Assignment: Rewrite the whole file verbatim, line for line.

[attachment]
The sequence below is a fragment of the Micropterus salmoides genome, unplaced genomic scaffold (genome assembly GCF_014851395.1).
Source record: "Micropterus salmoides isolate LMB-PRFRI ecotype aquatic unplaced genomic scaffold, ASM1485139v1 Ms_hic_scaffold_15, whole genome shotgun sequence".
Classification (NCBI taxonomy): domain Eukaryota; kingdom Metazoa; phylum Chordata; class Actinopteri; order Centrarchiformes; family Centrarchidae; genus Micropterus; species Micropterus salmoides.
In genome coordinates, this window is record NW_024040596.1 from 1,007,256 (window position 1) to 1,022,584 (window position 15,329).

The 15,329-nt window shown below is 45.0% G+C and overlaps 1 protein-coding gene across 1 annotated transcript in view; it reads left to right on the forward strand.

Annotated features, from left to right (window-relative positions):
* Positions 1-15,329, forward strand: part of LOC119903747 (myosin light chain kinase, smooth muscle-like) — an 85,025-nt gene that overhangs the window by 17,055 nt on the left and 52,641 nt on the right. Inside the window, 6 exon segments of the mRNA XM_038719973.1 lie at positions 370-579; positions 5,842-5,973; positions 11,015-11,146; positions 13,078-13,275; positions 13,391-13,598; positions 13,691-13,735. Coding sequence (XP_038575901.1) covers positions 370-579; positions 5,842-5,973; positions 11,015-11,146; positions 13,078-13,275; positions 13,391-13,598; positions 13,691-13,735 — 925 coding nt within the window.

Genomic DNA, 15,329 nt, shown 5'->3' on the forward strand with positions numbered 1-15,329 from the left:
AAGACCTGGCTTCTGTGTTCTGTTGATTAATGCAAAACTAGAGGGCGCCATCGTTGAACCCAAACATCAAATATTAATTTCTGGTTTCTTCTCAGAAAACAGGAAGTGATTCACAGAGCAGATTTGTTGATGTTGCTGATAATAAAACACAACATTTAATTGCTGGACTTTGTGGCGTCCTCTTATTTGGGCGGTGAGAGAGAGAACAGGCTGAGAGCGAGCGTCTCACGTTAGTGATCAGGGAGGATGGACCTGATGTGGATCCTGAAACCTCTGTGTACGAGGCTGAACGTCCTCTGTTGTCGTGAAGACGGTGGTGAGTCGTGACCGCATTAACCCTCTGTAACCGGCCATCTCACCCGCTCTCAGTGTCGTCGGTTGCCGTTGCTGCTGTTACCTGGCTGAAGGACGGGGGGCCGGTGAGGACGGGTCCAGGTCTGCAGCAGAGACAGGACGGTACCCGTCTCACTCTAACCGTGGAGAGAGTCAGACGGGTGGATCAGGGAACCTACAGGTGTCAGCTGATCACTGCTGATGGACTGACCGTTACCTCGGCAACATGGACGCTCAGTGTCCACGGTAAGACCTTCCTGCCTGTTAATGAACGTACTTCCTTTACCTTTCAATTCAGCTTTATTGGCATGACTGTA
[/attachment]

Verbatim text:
The sequence below is a fragment of the Micropterus salmoides genome, unplaced genomic scaffold (genome assembly GCF_014851395.1).
Source record: "Micropterus salmoides isolate LMB-PRFRI ecotype aquatic unplaced genomic scaffold, ASM1485139v1 Ms_hic_scaffold_15, whole genome shotgun sequence".
Classification (NCBI taxonomy): domain Eukaryota; kingdom Metazoa; phylum Chordata; class Actinopteri; order Centrarchiformes; family Centrarchidae; genus Micropterus; species Micropterus salmoides.
In genome coordinates, this window is record NW_024040596.1 from 1,007,256 (window position 1) to 1,022,584 (window position 15,329).

The 15,329-nt window shown below is 45.0% G+C and overlaps 1 protein-coding gene across 1 annotated transcript in view; it reads left to right on the forward strand.

Annotated features, from left to right (window-relative positions):
* Positions 1-15,329, forward strand: part of LOC119903747 (myosin light chain kinase, smooth muscle-like) — an 85,025-nt gene that overhangs the window by 17,055 nt on the left and 52,641 nt on the right. Inside the window, 6 exon segments of the mRNA XM_038719973.1 lie at positions 370-579; positions 5,842-5,973; positions 11,015-11,146; positions 13,078-13,275; positions 13,391-13,598; positions 13,691-13,735. Coding sequence (XP_038575901.1) covers positions 370-579; positions 5,842-5,973; positions 11,015-11,146; positions 13,078-13,275; positions 13,391-13,598; positions 13,691-13,735 — 925 coding nt within the window.

Genomic DNA, 15,329 nt, shown 5'->3' on the forward strand with positions numbered 1-15,329 from the left:
AAGACCTGGCTTCTGTGTTCTGTTGATTAATGCAAAACTAGAGGGCGCCATCGTTGAACCCAAACATCAAATATTAATTTCTGGTTTCTTCTCAGAAAACAGGAAGTGATTCACAGAGCAGATTTGTTGATGTTGCTGATAATAAAACACAACATTTAATTGCTGGACTTTGTGGCGTCCTCTTATTTGGGCGGTGAGAGAGAGAACAGGCTGAGAGCGAGCGTCTCACGTTAGTGATCAGGGAGGATGGACCTGATGTGGATCCTGAAACCTCTGTGTACGAGGCTGAACGTCCTCTGTTGTCGTGAAGACGGTGGTGAGTCGTGACCGCATTAACCCTCTGTAACCGGCCATCTCACCCGCTCTCAGTGTCGTCGGTTGCCGTTGCTGCTGTTACCTGGCTGAAGGACGGGGGGCCGGTGAGGACGGGTCCAGGTCTGCAGCAGAGACAGGACGGTACCCGTCTCACTCTAACCGTGGAGAGAGTCAGACGGGTGGATCAGGGAACCTACAGGTGTCAGCTGATCACTGCTGATGGACTGACCGTTACCTCGGCAACATGGACGCTCAGTGTCCACGGTAAGACCTTCCTGCCTGTTAATGAACGTACTTCCTTTACCTTTCAATTCAGCTTTATTGGCATGACTGTA